The Sinking of USS Housatonic on 17 February 1864 during the American Civil War was an important turning point in naval warfare. The Confederate States Navy submarine, H.L. Hunley made her first and only attack on a Union Navy warship when she staged a clandestine night attack on the USS Housatonic in Charleston harbor. The Hunley approached just under the surface, avoiding detection until the last moments, then embedded and remotely detonated a spar torpedo that rapidly sank the 1,240 long tons (1,260 t) sloop-of-war with the loss of five Union sailors. The Hunley became renowned as the first submarine to successfully sink an enemy vessel in combat, and was the direct progenitor of what would eventually become international submarine warfare, although the victory was Pyrrhic and short-lived, since the submarine did not survive the attack and was lost with all eight Confederate crewmen.
On the evening of 17 February 1864, the Hunley made her first mission against an enemy vessel during the American Civil War. Armed with a spar torpedo, mounted to a rod extending out from her bow, the Hunley’s mission was to lift the blockade of Charleston, South Carolina by destroying the sloop-of-war USS Housatonic in Charleston Harbor.
Housatonic was a 1,240 long tons (1,260 t) vessel with an armament of twelve large cannons, stationed at the entrance of Charleston Harbor roughly five miles off the coast. Housatonic was commanded by Captain Charles W. Pickering and had a crew of 150 men. The Hunley began her approach at about 8:45 pm, commanded by First Lieutenant George E. Dixon and crewed by seven volunteers.
Accounts differ about the initial approach; what is known is that the Hunley was spotted just before embedding her torpedo into Housatonic’s hull. Official accounts say Housatonic was unable to fire a broadside at Hunley, and hit her with only small arms fire. The Hunley attached her explosive to Housatonic’s side before reversing and setting a course for home.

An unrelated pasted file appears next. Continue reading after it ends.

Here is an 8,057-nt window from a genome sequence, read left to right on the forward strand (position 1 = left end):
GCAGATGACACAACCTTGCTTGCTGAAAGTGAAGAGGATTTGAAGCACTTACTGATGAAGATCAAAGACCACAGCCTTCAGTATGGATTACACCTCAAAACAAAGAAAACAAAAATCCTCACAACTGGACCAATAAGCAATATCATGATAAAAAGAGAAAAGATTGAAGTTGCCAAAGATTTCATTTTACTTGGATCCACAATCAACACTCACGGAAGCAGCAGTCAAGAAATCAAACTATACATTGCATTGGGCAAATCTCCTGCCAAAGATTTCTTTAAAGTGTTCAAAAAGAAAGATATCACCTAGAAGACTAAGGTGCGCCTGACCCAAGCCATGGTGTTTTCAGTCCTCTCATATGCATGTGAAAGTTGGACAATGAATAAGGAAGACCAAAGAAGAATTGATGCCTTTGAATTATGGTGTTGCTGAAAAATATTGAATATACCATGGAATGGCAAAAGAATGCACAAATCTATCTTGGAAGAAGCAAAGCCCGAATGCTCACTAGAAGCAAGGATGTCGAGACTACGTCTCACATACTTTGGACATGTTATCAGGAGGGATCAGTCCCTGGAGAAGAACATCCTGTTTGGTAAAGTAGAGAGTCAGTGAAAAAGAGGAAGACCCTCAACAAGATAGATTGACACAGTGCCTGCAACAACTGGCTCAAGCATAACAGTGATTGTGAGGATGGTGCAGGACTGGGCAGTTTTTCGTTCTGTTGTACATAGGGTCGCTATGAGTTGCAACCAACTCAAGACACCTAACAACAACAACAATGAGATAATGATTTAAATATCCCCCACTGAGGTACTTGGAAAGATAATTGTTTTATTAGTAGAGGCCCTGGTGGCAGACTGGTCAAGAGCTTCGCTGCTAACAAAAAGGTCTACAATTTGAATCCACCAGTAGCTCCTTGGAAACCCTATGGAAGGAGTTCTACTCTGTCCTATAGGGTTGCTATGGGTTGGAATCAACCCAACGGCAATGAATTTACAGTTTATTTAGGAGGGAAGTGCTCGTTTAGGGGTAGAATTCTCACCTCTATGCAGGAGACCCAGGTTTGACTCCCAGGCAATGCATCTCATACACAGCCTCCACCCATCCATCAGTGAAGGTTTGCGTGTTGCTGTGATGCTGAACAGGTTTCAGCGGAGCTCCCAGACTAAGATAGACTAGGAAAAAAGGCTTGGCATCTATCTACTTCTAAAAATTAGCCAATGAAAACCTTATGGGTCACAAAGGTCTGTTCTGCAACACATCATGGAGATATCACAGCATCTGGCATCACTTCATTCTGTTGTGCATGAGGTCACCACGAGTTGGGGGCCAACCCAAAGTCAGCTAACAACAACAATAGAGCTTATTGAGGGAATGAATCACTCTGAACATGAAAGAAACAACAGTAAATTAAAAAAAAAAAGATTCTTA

A few moments later the torpedo detonated and sank the sloop-of-war. First-hand reports say no explosion was heard by the crew of Housatonic, who immediately began climbing the rigging or entering life boats as the sloop began to sink. Within five minutes, Housatonic was partially underwater. Hunley thus achieved the first sinking of a warship in combat via submarine.
Five men – two officers and three crewmen – went down with their ship while an unknown number of Union Navy sailors were injured. The survivors were later rescued by other elements of the Charleston blockading force. Hunley won her first victory, but was lost at sea the same night while returning home to Sullivan’s Island.
It was originally thought that the Hunley was sunk as the result of her own torpedo exploding, but some claim that she survived as long as an hour after destroying the Housatonic. Support for the argument of Hunley’s brief survival is a report by the commander of Fort Moultrie on Sullivan’s Island that prearranged signals from the sub were observed, and answered; he did not say what the signal was. Further support comes from the testimony of a lookout on the sunken Housatonic, who reported seeing a “blue light” from his perch in the sunken ship’s rigging. There was also a post-war claim that two “blue lights” were the prearranged signal between the sub and Fort Moultrie. “Blue light” at the time of the Civil War was a pyrotechnic signal in long use by the US Navy. Modern claims in published literature on the Hunley have repeatedly and mistakenly been that the “blue light” was a blue lantern, when in fact no blue lantern was found on the recovered Hunley, and period dictionaries and military manuals confirm the 1864 use and meaning of “blue light.”
This was the last time the Hunley was heard from, until her recovery from the waters off Charleston, SC. While returning to her naval station Hunley sank for unknown reasons. However, a team of historians managed to examine the submarine’s remains, and theorized that a crewman on the Housatonic was able to fire a rifle round into one of the Hunley’s viewing ports. A film entitled The Hunley was made about the story of H.L. Hunley and the sinking of H.L. Hunley.
New evidence announced by archaeologists in 2013 indicates that the Hunley may have been much closer to the point of detonation than previously realized, thus damaging the submarine as well.